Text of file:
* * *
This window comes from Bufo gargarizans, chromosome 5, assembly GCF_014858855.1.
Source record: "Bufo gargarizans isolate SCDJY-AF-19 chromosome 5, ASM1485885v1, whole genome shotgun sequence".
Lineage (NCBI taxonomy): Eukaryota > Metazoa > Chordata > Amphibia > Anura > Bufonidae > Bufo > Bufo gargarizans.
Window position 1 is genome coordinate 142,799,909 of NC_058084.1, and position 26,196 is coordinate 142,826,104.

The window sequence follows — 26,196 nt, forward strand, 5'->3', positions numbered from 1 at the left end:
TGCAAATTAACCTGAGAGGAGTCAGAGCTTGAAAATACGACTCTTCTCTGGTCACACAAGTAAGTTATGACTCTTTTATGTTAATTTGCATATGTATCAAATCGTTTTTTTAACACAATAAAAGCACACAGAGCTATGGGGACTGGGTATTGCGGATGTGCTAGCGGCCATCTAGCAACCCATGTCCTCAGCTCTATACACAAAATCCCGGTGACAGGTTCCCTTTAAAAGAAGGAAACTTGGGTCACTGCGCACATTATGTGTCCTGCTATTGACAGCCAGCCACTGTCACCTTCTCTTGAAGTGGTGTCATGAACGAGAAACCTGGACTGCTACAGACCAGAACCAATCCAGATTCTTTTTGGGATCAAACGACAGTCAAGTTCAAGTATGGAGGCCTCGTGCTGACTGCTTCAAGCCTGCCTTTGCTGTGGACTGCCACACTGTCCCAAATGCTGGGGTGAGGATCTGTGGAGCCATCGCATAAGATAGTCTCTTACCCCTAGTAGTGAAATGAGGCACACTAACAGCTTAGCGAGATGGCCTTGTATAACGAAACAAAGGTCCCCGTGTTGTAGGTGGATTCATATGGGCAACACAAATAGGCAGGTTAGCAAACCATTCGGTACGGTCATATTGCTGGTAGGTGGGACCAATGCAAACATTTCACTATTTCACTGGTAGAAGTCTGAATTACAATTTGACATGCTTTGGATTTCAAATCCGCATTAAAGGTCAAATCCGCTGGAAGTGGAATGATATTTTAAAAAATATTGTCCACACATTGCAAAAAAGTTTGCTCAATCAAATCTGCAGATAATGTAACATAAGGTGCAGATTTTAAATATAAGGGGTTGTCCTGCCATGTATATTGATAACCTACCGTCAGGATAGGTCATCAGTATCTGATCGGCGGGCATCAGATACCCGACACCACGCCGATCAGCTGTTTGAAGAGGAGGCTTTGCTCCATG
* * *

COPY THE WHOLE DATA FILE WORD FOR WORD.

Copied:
This window comes from Bufo gargarizans, chromosome 5, assembly GCF_014858855.1.
Source record: "Bufo gargarizans isolate SCDJY-AF-19 chromosome 5, ASM1485885v1, whole genome shotgun sequence".
Lineage (NCBI taxonomy): Eukaryota > Metazoa > Chordata > Amphibia > Anura > Bufonidae > Bufo > Bufo gargarizans.
Window position 1 is genome coordinate 142,799,909 of NC_058084.1, and position 26,196 is coordinate 142,826,104.

The window sequence follows — 26,196 nt, forward strand, 5'->3', positions numbered from 1 at the left end:
TGCAAATTAACCTGAGAGGAGTCAGAGCTTGAAAATACGACTCTTCTCTGGTCACACAAGTAAGTTATGACTCTTTTATGTTAATTTGCATATGTATCAAATCGTTTTTTTAACACAATAAAAGCACACAGAGCTATGGGGACTGGGTATTGCGGATGTGCTAGCGGCCATCTAGCAACCCATGTCCTCAGCTCTATACACAAAATCCCGGTGACAGGTTCCCTTTAAAAGAAGGAAACTTGGGTCACTGCGCACATTATGTGTCCTGCTATTGACAGCCAGCCACTGTCACCTTCTCTTGAAGTGGTGTCATGAACGAGAAACCTGGACTGCTACAGACCAGAACCAATCCAGATTCTTTTTGGGATCAAACGACAGTCAAGTTCAAGTATGGAGGCCTCGTGCTGACTGCTTCAAGCCTGCCTTTGCTGTGGACTGCCACACTGTCCCAAATGCTGGGGTGAGGATCTGTGGAGCCATCGCATAAGATAGTCTCTTACCCCTAGTAGTGAAATGAGGCACACTAACAGCTTAGCGAGATGGCCTTGTATAACGAAACAAAGGTCCCCGTGTTGTAGGTGGATTCATATGGGCAACACAAATAGGCAGGTTAGCAAACCATTCGGTACGGTCATATTGCTGGTAGGTGGGACCAATGCAAACATTTCACTATTTCACTGGTAGAAGTCTGAATTACAATTTGACATGCTTTGGATTTCAAATCCGCATTAAAGGTCAAATCCGCTGGAAGTGGAATGATATTTTAAAAAATATTGTCCACACATTGCAAAAAAGTTTGCTCAATCAAATCTGCAGATAATGTAACATAAGGTGCAGATTTTAAATATAAGGGGTTGTCCTGCCATGTATATTGATAACCTACCGTCAGGATAGGTCATCAGTATCTGATCGGCGGGCATCAGATACCCGACACCACGCCGATCAGCTGTTTGAAGAGGAGGCTTTGCTCCATG